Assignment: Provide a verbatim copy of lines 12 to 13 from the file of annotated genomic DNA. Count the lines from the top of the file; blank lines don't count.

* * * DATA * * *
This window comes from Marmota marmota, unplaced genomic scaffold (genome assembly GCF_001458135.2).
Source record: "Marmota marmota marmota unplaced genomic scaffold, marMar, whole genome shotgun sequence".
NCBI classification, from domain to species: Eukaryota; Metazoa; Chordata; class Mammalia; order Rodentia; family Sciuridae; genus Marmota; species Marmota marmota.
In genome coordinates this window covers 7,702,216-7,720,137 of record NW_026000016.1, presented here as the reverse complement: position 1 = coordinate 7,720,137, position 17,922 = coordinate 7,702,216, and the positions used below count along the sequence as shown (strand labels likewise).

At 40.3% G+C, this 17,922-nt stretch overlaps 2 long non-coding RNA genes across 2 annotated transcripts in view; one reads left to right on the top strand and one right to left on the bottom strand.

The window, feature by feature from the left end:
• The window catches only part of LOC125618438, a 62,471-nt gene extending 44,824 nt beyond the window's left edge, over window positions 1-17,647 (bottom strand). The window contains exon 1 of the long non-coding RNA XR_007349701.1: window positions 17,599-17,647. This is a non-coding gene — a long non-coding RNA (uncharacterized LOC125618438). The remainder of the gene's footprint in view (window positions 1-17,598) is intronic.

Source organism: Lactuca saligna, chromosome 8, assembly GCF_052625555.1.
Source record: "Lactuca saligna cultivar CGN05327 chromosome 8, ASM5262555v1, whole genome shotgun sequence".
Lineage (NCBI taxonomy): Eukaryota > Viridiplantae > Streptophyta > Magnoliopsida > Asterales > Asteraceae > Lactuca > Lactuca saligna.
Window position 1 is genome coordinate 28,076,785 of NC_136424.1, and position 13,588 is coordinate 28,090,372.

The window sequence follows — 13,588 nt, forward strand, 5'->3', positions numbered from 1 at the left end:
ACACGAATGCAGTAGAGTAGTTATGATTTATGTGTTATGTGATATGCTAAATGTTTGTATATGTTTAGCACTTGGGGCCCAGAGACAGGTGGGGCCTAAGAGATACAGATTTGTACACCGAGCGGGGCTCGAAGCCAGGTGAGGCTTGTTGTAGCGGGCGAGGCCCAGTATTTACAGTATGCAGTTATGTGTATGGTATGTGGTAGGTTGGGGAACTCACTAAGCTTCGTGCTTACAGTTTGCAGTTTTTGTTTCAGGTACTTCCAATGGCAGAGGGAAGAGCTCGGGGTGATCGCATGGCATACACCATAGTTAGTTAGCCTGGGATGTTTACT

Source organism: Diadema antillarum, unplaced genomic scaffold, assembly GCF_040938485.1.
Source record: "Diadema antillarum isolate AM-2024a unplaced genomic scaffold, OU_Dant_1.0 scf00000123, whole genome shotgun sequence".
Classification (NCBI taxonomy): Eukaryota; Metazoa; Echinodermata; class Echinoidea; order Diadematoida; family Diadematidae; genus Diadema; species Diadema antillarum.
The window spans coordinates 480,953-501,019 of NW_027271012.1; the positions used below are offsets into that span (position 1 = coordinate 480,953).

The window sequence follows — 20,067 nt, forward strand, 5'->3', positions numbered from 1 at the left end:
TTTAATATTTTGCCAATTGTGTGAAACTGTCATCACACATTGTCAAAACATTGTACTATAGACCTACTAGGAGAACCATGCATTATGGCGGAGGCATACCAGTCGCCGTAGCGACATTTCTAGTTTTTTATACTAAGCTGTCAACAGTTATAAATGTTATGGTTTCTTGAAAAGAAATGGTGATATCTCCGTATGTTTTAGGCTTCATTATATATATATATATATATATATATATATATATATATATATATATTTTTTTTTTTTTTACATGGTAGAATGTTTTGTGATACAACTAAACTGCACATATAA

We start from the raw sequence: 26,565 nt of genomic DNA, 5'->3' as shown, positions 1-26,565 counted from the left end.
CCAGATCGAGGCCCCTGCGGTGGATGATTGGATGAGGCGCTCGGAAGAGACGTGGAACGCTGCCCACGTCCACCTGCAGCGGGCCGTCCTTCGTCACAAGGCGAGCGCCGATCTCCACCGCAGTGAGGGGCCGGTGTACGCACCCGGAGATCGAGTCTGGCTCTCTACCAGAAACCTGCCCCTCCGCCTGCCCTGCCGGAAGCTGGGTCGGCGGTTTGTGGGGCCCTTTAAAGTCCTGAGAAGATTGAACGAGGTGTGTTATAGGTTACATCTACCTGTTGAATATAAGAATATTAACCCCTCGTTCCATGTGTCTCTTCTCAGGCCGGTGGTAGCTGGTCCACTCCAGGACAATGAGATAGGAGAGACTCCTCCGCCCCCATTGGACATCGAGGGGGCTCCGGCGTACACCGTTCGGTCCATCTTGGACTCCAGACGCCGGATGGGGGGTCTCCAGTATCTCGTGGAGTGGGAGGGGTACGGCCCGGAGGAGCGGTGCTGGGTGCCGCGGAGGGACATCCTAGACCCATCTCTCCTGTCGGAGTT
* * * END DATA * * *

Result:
The window sequence follows — 13,588 nt, forward strand, 5'->3', positions numbered from 1 at the left end:
ACACGAATGCAGTAGAGTAGTTATGATTTATGTGTTATGTGATATGCTAAATGTTTGTATATGTTTAGCACTTGGGGCCCAGAGACAGGTGGGGCCTAAGAGATACAGATTTGTACACCGAGCGGGGCTCGAAGCCAGGTGAGGCTTGTTGTAGCGGGCGAGGCCCAGTATTTACAGTATGCAGTTATGTGTATGGTATGTGGTAGGTTGGGGAACTCACTAAGCTTCGTGCTTACAGTTTGCAGTTTTTGTTTCAGGTACTTCCAATGGCAGAGGGAAGAGCTCGGGGTGATCGCATGGCATACACCATAGTTAGTTAGCCTGGGATGTTTACT